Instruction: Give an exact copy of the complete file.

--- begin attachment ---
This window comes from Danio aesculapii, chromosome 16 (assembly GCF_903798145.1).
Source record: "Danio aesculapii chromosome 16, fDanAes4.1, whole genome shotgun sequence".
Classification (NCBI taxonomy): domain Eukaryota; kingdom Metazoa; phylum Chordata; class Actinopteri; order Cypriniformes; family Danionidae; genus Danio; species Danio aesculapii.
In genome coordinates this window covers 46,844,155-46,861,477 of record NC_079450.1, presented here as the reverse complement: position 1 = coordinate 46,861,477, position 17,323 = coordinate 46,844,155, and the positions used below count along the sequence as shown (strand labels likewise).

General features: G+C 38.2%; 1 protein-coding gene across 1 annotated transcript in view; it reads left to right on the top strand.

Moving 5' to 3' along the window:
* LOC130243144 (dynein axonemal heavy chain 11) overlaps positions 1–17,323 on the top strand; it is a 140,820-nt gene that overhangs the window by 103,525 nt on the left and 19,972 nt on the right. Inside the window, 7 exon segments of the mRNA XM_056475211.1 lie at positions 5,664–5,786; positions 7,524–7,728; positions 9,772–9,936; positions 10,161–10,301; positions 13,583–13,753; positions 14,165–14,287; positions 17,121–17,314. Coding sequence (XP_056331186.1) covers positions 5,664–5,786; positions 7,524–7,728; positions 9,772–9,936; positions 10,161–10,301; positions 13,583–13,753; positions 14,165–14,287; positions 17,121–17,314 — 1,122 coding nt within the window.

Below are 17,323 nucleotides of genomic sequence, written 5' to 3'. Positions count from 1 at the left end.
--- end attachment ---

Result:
This window comes from Danio aesculapii, chromosome 16 (assembly GCF_903798145.1).
Source record: "Danio aesculapii chromosome 16, fDanAes4.1, whole genome shotgun sequence".
Classification (NCBI taxonomy): domain Eukaryota; kingdom Metazoa; phylum Chordata; class Actinopteri; order Cypriniformes; family Danionidae; genus Danio; species Danio aesculapii.
In genome coordinates this window covers 46,844,155-46,861,477 of record NC_079450.1, presented here as the reverse complement: position 1 = coordinate 46,861,477, position 17,323 = coordinate 46,844,155, and the positions used below count along the sequence as shown (strand labels likewise).

General features: G+C 38.2%; 1 protein-coding gene across 1 annotated transcript in view; it reads left to right on the top strand.

Moving 5' to 3' along the window:
* LOC130243144 (dynein axonemal heavy chain 11) overlaps positions 1–17,323 on the top strand; it is a 140,820-nt gene that overhangs the window by 103,525 nt on the left and 19,972 nt on the right. Inside the window, 7 exon segments of the mRNA XM_056475211.1 lie at positions 5,664–5,786; positions 7,524–7,728; positions 9,772–9,936; positions 10,161–10,301; positions 13,583–13,753; positions 14,165–14,287; positions 17,121–17,314. Coding sequence (XP_056331186.1) covers positions 5,664–5,786; positions 7,524–7,728; positions 9,772–9,936; positions 10,161–10,301; positions 13,583–13,753; positions 14,165–14,287; positions 17,121–17,314 — 1,122 coding nt within the window.

Below are 17,323 nucleotides of genomic sequence, written 5' to 3'. Positions count from 1 at the left end.